If you were to advise co-workers about why they should contribute to (and/or maximize) their 401(k)s, what would you say?
When advising others about why they should take advantage of their 401(k) there are the obvious reasons like paying less in taxes and not leaving employer matching money on the table. Surprisingly, I’ve found these aren’t really the best motivators for most people. In general, people are aware of these benefits but don’t always understand how it impacts them. I think it’s important to help others see the impacts a well-funded 401(k) can have on their life. For me, my 401(k) represents personal freedom and that’s how I tend to talk about it. Freedom to leave a job I hate, freedom to make a career change in midlife, freedom to spend my time as I want to. I was lucky to have someone put me on the path to 401(k) contributions early in my career. At the time I didn’t really understand what matching was or how having less money in my paycheck could save me money on taxes. When I got my first real job with a 401(k), my coworker’s mom sat us both down and basically made us sign up and contribute enough to get the full match. My parents didn’t have any money in a 401(k) at the time so this early intervention from someone else was especially critical for me. I never had that extra money, so I never missed it. Over time as I watched the balance grow, I came to understand the value of it. There were times later in my career where my employer stopped matching and because I had come to value my 401(k), I kept on contributing even without the match. I’m so grateful to have learned this lesson early. Starting early and saving consistently has put me in a position to be able to quit my corporate job by age 55, if not sooner.
My company has a unique approach for encouraging people to open a 401(k) and set up contributions. A big part of our annual compensation is a profit-sharing bonus. Every year the bonus is allocated in two parts, one part is a cash payout and the other is a 401(k) contribution so you have to open a 401(k) or you can’t get that part of your bonus. We also have the option to direct more of the bonus to the 401(k) and less to cash if we choose to do so. I have consistently taken advantage of this amazing option to build my 401(k) and reduce the tax burden of the bonus. As a manager, I am the person who communicates to my direct reports what their bonus and raise will be every year. When I do so I encourage them to divert more of the bonus to the 401(k) if they can. If the are getting a raise, I try to help them see that if they can continue to live on what they have been making, they could take that raise and increase their 401(k) contribution.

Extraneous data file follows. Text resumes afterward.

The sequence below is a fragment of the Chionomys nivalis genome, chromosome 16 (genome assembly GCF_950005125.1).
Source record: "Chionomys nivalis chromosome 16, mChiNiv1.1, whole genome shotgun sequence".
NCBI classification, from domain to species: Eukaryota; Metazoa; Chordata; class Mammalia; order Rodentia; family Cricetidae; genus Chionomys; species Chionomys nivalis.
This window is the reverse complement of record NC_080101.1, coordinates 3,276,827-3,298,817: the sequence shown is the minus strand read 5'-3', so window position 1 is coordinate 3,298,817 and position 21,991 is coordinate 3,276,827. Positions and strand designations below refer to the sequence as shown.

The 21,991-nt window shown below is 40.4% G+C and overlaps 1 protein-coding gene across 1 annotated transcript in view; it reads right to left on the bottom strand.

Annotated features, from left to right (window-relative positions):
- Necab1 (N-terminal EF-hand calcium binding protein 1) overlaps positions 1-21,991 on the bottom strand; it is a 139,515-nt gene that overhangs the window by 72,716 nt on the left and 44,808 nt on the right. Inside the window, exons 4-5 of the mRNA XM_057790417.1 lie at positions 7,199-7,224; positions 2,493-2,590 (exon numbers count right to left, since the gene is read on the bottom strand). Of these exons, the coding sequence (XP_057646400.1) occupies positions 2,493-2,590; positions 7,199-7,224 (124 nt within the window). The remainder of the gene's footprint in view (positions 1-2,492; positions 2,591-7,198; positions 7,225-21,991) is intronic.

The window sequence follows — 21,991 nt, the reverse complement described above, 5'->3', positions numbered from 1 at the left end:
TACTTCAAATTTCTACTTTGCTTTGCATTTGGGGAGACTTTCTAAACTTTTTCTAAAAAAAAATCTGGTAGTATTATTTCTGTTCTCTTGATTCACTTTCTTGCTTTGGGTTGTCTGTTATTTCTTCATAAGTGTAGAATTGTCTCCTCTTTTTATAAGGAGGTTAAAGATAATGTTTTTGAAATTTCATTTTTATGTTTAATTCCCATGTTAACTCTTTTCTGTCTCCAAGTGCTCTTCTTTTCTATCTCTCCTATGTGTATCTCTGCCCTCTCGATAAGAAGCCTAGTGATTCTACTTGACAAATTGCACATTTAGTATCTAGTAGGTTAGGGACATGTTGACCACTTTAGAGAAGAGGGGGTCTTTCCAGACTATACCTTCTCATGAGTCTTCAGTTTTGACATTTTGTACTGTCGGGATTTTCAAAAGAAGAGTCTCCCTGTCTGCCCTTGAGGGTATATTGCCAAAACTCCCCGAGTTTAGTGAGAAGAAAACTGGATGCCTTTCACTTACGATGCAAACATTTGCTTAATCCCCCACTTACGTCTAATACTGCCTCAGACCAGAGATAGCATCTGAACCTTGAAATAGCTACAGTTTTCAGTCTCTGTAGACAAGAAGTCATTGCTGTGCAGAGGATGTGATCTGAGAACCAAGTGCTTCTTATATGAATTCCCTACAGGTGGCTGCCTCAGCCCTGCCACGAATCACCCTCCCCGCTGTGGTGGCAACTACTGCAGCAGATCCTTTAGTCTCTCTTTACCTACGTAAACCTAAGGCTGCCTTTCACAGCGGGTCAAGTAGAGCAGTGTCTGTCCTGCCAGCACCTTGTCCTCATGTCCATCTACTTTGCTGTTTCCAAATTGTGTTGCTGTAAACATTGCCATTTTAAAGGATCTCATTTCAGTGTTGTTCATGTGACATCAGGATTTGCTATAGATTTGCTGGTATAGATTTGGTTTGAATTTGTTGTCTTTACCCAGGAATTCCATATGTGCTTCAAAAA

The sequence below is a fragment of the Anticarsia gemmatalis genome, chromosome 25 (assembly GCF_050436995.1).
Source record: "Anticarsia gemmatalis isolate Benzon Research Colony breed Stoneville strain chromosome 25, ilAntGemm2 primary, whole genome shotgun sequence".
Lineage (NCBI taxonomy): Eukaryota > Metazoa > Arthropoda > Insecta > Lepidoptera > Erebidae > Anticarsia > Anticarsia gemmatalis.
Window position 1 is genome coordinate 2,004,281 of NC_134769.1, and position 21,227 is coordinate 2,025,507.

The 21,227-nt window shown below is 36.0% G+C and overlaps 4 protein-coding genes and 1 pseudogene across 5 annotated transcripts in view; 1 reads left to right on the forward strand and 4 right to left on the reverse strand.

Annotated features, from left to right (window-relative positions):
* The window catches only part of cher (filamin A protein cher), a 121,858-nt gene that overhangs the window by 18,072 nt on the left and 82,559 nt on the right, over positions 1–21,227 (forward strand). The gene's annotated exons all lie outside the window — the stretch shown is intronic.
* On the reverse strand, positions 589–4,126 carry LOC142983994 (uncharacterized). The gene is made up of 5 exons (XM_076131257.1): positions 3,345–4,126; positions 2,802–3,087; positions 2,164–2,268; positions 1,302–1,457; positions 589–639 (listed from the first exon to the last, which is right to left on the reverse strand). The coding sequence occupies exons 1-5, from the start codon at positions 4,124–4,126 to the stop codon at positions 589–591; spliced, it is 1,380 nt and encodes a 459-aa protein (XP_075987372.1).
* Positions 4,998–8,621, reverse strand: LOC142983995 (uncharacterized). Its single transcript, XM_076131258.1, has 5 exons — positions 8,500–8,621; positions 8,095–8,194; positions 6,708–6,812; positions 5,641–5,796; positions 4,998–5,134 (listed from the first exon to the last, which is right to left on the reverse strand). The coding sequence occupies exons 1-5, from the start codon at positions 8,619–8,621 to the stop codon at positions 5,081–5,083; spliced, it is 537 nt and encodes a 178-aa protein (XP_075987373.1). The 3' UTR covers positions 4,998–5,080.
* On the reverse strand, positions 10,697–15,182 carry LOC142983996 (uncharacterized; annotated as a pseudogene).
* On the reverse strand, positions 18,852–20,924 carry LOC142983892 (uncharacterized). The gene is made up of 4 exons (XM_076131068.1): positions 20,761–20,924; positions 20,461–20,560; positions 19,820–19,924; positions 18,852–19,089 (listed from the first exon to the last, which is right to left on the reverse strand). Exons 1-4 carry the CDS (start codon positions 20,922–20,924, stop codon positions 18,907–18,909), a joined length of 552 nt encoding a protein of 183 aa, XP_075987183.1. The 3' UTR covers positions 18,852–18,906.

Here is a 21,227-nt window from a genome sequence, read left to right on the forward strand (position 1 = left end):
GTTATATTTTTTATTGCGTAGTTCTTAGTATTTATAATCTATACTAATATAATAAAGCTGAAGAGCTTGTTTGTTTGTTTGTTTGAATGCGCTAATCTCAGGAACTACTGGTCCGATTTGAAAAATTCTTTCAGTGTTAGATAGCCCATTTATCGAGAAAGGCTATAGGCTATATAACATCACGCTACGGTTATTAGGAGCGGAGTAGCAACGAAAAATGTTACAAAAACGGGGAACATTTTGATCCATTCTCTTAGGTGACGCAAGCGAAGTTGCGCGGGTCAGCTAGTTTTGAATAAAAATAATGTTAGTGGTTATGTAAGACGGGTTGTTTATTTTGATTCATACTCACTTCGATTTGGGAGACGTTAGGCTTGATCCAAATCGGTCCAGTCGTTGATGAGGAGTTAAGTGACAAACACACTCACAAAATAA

What actions have you taken to inspire non-participants to participate in the 401(k)? Please explain, being as specific and detailed as possible.
My friends, family and co-workers have all come to know that I am passionate about saving and achieving financial independence. Over the years I’ve encouraged many in my circle to take that extra money from a raise or promotion and use it to max out their 401(k). I’ve educated people on the value of their HSA and have gotten many to start investing in theirs. A lot of people don’t realize HSAs reduce tax burden, provide investment options, reduce medical expenses, and allow you to withdraw funds for any reason after age 65 which basically turns them into a secondary 401(k). When my freelance writer husband got his first job with a 401(k) in 20 years, I showed him how maxing it out would help reduce our taxes while providing an opportunity to increase our savings rate and he’s been maxing it out ever since.
Because I was lucky enough to have my friend’s mom put me on the path to savings early in my career, it’s become a mission of mine to be that person for others. While I don’t have children of my own, I have several nieces and nephews who are coming of age. When they graduate from college and land that first real job, I take the opportunity to educate them and given them an extra incentive to start investing in their 401(k). I talk to them about my own savings journey and how starting early has a big difference in my journey to financial independence. Using charts that show the difference between starting to save $200 per month in your 20s, 30s and 40s, I help them understand the value of compounding interest. I then give them a copy of the book “Broke Millennial” and make a promise - if they will open a 401(k) and contribute enough to get the full employer max for a full year, I’ll give the $500 to spend on whatever they want. From there I follow up to see how they are doing, answer questions, and of course pay up when they finish that first year of savings.